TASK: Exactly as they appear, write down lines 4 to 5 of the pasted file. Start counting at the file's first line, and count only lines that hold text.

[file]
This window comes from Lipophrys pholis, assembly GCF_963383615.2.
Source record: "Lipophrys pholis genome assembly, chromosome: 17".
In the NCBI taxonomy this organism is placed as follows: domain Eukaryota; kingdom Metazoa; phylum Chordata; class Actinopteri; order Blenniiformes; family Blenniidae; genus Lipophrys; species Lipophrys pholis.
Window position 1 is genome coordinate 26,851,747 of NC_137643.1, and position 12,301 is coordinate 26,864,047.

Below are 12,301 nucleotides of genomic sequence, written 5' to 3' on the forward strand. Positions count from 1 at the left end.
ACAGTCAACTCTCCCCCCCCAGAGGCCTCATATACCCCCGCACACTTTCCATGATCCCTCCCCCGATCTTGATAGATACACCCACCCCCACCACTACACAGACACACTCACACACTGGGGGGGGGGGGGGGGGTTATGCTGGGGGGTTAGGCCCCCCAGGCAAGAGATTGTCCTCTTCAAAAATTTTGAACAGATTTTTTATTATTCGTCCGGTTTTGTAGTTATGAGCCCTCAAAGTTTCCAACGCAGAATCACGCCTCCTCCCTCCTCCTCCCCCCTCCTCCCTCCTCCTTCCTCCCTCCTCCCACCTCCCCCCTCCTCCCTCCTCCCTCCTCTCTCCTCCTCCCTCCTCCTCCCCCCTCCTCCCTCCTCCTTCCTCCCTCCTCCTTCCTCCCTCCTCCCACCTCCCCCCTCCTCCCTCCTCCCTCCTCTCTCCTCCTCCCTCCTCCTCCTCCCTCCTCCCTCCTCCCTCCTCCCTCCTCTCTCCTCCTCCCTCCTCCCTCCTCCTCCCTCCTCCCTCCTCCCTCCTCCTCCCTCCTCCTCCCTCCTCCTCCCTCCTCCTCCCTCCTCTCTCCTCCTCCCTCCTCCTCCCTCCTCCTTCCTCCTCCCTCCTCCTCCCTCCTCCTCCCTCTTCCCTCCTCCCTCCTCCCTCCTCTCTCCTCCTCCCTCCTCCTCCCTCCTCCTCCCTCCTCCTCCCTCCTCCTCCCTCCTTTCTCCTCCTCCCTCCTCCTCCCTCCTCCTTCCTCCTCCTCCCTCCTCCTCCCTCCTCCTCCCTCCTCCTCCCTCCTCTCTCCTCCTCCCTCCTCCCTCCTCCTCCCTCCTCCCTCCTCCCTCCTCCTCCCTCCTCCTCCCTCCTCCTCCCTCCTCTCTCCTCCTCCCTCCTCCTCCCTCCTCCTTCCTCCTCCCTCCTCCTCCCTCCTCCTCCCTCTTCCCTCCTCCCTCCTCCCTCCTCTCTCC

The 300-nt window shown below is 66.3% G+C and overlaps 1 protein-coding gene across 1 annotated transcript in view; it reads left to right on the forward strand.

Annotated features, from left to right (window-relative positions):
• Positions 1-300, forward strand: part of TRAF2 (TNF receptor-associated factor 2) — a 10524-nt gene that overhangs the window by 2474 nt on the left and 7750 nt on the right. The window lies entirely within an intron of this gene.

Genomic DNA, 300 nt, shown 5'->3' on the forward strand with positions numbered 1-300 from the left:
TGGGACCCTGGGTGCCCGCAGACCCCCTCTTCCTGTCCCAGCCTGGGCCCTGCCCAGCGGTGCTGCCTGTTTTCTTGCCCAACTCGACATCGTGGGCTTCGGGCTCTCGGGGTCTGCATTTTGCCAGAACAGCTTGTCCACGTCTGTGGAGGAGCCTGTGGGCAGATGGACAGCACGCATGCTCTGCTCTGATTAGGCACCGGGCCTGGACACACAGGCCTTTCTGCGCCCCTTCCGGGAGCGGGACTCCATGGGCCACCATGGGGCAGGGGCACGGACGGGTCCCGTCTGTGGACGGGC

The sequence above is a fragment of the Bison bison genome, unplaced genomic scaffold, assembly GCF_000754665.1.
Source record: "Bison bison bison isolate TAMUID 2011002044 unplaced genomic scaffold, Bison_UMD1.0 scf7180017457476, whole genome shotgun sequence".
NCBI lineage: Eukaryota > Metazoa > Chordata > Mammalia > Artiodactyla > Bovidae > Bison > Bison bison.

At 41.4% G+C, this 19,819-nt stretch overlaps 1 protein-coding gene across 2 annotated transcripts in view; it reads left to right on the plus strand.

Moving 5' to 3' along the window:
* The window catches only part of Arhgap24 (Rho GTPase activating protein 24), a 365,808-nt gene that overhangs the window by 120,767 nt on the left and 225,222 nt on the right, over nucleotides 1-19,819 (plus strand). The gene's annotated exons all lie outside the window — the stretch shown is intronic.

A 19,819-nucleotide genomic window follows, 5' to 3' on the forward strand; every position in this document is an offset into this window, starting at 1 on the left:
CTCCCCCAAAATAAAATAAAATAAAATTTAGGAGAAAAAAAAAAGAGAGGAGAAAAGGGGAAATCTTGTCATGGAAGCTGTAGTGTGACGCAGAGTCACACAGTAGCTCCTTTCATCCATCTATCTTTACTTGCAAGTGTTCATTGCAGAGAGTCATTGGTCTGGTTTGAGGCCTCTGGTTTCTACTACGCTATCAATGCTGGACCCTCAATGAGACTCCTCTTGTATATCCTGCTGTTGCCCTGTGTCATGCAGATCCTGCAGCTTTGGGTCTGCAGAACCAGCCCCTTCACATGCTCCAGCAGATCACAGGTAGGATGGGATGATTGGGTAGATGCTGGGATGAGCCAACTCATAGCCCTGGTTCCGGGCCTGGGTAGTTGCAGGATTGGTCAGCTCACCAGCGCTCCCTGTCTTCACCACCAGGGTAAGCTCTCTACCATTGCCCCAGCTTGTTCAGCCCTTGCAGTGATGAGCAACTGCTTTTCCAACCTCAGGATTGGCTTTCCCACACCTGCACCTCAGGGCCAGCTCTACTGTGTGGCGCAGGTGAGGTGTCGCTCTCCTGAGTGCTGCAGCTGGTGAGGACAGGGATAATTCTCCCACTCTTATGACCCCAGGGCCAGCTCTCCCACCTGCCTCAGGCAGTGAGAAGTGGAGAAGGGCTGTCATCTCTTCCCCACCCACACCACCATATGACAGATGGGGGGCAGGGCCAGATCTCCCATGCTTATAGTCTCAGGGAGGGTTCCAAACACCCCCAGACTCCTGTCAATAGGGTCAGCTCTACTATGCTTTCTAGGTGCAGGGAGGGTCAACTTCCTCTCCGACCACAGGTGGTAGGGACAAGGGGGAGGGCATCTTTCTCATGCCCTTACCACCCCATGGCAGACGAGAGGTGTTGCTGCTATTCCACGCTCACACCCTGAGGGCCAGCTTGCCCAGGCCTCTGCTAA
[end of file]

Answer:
Window position 1 is genome coordinate 26,851,747 of NC_137643.1, and position 12,301 is coordinate 26,864,047.

Below are 12,301 nucleotides of genomic sequence, written 5' to 3' on the forward strand. Positions count from 1 at the left end.